Jyoti Ltd declared ‘sick’, BIFR gives firm 8 weeks to plan rehabilitation scheme

Rutam Vora Ahmedabad | Updated on January 24, 2018

Rahul Amin, CMD, Jyoti Ltd

Hostile takeover threat recedes as the BIFR orders status-quo in management

Vadodara-based engineering firm Jyoti Limited has been declared as a “sick industrial company” by the Board for Industrial and Financial Reconstruction (BIFR) considering the weak financial position of the company. However, the Board has asked the company to submit a rehabilitation scheme in a period of eight weeks. Further, the management finds some breather in the BIFR declaration as it also puts an end to the hostile takeover threat that had been looming over the beleaguered company since early this year.

“The BIFR has directed us to submit a rehabilitation scheme within eight weeks. We will consult our lenders and come out with a draft scheme. Also, the board, in its first order has made it clear that no management change can take place at Jyoti. This comes as a breather for us and puts an end to the takeover threat,” Rahul Amin, chairman and managing director, Jyoti Ltd, told BusinessLine.

Mumbai-based broker Bharat Patel and his associate investors had attempted a hostile takeover bid by removing the existing board of directors and the promoter Amin. The company went into BIFR in 2014 and as Amin claims since then, the company had made serious efforts to improve the books. “Our efforts have started showing signs. In June quarter this year, we had positive EBITDA and we expect the same for September quarter. In next couple of years, we should be able to turnaround the company,” said Amin adding that prolonged delay in payment of receivables from government projects mainly in water and power sector pushed the company into the dark.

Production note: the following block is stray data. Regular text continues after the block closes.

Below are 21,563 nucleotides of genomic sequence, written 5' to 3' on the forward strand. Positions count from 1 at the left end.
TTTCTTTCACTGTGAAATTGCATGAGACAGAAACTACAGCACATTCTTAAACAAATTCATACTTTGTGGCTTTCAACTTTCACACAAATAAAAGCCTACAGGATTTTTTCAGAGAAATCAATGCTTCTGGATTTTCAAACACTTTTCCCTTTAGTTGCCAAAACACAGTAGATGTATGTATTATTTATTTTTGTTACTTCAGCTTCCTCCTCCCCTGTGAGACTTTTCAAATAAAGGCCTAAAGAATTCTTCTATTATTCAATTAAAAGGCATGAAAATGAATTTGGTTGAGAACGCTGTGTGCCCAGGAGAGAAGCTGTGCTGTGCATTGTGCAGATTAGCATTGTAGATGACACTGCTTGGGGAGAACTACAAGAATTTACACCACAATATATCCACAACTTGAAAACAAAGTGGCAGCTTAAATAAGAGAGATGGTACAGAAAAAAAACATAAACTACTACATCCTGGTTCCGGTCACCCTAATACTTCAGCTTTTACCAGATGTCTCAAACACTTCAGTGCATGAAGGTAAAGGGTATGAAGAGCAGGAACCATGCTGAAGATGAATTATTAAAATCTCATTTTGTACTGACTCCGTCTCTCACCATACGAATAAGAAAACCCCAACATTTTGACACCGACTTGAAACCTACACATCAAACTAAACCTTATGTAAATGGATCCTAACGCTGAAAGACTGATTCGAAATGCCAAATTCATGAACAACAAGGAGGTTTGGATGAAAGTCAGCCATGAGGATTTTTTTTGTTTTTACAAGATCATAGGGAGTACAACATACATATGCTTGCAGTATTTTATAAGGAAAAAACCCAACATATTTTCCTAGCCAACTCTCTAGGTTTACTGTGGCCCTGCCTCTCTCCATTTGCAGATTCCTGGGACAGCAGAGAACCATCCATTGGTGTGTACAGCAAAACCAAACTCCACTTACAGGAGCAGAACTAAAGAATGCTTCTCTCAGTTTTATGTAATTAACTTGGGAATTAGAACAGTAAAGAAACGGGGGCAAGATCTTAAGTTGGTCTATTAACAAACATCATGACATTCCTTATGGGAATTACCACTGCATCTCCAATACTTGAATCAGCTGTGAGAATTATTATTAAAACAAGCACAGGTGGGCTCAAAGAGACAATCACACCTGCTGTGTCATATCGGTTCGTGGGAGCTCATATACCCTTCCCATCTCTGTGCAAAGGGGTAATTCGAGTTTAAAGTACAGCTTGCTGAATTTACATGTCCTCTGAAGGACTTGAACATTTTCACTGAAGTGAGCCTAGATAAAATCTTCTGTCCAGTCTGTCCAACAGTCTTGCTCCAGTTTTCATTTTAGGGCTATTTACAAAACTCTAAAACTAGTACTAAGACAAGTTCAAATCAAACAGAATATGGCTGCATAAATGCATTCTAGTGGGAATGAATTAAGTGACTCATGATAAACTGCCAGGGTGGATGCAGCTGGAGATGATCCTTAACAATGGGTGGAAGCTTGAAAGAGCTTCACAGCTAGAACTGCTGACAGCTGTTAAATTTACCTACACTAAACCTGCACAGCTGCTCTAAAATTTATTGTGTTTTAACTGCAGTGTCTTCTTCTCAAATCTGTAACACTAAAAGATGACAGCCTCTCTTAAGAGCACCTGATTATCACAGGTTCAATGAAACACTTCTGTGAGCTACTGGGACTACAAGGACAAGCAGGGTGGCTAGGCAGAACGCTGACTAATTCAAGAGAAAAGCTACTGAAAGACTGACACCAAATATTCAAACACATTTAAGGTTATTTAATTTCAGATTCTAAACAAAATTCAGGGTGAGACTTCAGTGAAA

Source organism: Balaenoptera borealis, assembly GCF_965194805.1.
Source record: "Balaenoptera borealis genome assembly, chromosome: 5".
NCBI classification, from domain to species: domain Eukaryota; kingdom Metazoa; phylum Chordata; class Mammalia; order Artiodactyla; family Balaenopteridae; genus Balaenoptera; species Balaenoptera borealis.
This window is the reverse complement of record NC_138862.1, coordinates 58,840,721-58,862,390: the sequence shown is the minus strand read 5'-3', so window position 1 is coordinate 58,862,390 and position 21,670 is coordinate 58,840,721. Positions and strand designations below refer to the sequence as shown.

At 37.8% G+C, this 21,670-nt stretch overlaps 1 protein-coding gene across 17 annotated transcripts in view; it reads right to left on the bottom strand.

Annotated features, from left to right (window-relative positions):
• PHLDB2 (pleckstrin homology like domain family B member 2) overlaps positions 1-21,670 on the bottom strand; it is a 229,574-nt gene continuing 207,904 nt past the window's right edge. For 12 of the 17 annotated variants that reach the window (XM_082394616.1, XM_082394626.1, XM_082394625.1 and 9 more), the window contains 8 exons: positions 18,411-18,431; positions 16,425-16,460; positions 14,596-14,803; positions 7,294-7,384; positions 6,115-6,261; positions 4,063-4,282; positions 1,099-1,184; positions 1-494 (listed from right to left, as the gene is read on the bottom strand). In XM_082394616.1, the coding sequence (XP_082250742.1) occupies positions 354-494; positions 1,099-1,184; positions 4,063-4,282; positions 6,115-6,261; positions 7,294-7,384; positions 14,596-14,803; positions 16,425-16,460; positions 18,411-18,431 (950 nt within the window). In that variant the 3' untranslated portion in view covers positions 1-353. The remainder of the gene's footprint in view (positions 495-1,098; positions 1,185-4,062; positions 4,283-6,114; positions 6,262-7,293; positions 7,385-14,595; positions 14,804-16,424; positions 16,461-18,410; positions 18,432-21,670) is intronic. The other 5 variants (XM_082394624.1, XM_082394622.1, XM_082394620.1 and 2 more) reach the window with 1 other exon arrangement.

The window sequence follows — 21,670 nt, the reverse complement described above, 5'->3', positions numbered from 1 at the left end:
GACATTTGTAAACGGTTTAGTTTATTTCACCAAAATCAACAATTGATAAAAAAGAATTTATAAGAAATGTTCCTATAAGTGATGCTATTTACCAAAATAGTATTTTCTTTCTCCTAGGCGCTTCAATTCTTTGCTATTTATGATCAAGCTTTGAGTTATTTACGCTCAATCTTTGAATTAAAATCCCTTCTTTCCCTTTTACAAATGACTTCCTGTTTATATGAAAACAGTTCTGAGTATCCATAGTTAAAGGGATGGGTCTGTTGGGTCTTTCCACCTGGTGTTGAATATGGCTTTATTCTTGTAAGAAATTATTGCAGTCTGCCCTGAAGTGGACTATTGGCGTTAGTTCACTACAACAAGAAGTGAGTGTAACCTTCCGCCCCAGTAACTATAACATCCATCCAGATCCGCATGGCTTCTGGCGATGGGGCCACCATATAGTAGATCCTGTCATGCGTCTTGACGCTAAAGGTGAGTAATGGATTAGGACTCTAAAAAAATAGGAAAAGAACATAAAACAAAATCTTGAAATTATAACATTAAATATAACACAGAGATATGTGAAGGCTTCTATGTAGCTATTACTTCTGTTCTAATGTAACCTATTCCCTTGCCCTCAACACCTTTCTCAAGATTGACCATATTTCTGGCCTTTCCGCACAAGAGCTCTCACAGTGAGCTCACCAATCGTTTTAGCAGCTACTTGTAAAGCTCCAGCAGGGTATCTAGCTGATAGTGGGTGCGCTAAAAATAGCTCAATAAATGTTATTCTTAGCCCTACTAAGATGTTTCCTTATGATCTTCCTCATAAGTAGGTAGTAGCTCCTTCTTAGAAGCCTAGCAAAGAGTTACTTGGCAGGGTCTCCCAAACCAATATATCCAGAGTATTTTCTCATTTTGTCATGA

“As much as ₹200 crore worth of receivables have been stuck up in government projects. The main challenge that we are facing is the lack of management in infrastructure projects,” he said. Financial experts also see macro-economic factors hurting the financials of the company, which was earlier referred to CDR as well. “The important aspect is that the unit has not been termed as a non-performing asset (NPA). So, the lenders have some room to restructure the debts. Secondly, nobody will be able to file liquidation against the firm. But unless the macro-economic factors improve, it will be a challenging task,” said a noted chartered accountant from Vadodara.

Amin claims that the weakness is across the sector and Jyoti isn’t the isolated case. “We have ₹700 crore worth of orders on hand. But we will execute them slowly so that cash flow shall continue,” said Amin. In its filing with the Bombay Stock Exchange (BSE), the company informed that its board of directors had met on October 7, and “took on record that B.I.F.R., in the hearing held on October 05, 2015 declared Jyoti Ltd as a “Sick Industrial Company” within the meaning of Sick Industrial Companies (Special Provisions) Act, 1985 and appointed the Lead Bank Central Bank of India as the Operating Agency for its further needful action,” a company statement said.

Published on October 09, 2015

Follow us on Telegram, Facebook, Twitter, Instagram, YouTube and Linkedin. You can also download our Android App or IOS App.

This article is closed for comments.
Please Email the Editor

You May Also Like